I was at my church and community harvest party and it seems like all the moms were serving and the dads were walking the kids around to have fun. I must admit at first it felt good to see that many dads with their kids. Everyone enjoyed the music, dads were showing off at the ring the bell with the sledgehammer game, and the kids were eating their fair share of candy.
I was about a mile from my house when I saw a boy who looked to be 10 years-old shooting hoops in the street. I watched from a distance as he retrieved the ball, again and again, oblivious to the stranger who was now only one house-length away. In the next instant, a white Toyota pulled into the driveway and the boy, leaving the ball in the street, darts up the driveway and is at the driver’s side door before the car had completely stopped.
Last Saturday Taya and I hosted our third annual dinner for her family. We spent a few hours at my house preparing food, and then served a total of 8 guests in my church basement. Each year she chooses a theme, and this year, she wanted to do everything “old-fashioned”. So we found some old looking jackets and hats and pearl necklaces to wear.
A mom was waiting in our lobby for her 14-year-old son, Josh, who was in the next room getting his first piano lesson. This is a fatherless boy who has longed to learn to play the piano. He has been trying to teach himself for years. His mom finally was able to get him a keyboard. He has been matched to one of our mentors for the past year. Mom said, ‘He was a very angry boy.
Peter was interviewing *Donna, an eleven-year-old girl, to determine her interests before matching her with a Christian mentor. The gangly pre-adolescent child sat with wide eyes when told of the fun things she could do with her own adult friend. “What I really like to do is play kickball.” Meanwhile, I was in the kitchen speaking with Donna's mom.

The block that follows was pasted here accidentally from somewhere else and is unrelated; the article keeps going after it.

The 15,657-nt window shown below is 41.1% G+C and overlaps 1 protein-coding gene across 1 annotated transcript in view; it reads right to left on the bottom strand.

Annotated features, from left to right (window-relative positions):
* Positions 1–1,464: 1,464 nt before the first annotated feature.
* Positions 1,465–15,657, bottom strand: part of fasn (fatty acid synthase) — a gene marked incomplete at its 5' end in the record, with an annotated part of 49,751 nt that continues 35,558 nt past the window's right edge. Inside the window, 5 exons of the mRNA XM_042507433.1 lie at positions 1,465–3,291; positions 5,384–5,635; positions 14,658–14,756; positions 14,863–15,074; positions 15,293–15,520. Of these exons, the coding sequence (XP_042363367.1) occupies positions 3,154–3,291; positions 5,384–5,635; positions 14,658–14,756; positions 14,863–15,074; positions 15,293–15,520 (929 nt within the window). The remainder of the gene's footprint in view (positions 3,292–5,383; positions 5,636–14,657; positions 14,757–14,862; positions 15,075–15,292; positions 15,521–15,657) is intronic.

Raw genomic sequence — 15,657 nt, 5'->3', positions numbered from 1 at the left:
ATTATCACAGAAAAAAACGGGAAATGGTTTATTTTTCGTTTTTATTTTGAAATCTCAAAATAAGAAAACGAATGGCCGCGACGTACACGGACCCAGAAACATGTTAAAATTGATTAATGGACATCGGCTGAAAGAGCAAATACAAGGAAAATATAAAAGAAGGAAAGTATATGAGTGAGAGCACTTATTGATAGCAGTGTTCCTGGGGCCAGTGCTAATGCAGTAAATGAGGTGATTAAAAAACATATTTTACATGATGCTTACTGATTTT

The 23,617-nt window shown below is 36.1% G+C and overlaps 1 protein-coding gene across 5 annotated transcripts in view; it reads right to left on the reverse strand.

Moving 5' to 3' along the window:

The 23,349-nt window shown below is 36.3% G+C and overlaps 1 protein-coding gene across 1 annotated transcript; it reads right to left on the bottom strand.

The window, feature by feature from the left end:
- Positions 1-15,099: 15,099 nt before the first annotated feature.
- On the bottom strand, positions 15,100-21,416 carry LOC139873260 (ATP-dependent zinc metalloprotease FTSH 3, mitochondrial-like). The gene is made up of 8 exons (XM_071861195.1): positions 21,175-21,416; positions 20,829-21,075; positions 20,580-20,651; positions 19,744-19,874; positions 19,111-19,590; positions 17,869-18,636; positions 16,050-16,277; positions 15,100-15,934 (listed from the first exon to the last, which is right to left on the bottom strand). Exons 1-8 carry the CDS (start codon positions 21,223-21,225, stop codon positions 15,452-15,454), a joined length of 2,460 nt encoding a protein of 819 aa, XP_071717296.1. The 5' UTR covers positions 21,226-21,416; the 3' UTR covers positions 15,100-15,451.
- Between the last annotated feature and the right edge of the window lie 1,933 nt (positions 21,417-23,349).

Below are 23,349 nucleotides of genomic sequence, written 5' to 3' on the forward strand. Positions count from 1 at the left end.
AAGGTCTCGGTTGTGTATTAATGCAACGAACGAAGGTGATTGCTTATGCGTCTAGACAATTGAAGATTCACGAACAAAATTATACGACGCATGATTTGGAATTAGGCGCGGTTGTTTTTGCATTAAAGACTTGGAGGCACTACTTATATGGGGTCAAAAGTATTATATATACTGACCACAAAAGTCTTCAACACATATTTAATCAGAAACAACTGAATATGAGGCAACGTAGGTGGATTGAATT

We were standing in the lobby of a church where I had just spoken. A young man walked up to me to say thank you. He was surrounded by a group of kids he had packed in a van and brought to church. “Why do you thank me?”
On one recent, especially beautiful day, Linda was hoping to hike with Jaclyn (an orphan living in a group home). But to be totally truthful, she did not expect to be able to leave the building. Linda was having a bad day already and dreaded the idea of being holed up in that dark room, again, playing yet another game of Yahtzee where the sound of dice echoes endlessly around the cinderblock walls. She wondered why she had even planned anything as she waited for Jaclyn to appear down that long, cold hallway.
In his sermon the pastor said, “If you are going to be salt, you must be in direct contact with those God has called you to minister too.” At that moment, I realized I could not think of a ministry where that is more appropriate than Long Island Youth Mentoring’s one-to-one methodology.
I asked *Adam, a twelve year old, if his mentor had shown him something new about God. Without any hesitation he said, “*Troy radiates Jesus and I hope that I will shine like him someday.” Now I knew Adam liked to talk and that words are his friends, but to hear this poetic answer from him still brought me to tears right there in the middle of Applebees.
I asked a question of each of them, “Do you think of God any differently because of your match?” Faith*, the mentor, readily answered that she has found that God has a sense of humor through her match. She finds spending time with Denise* a great joy. Denise took a little more time to ponder the question as she removed all the unwanted items from her banana split, including the bananas! She finally answered…“I can hear God now.”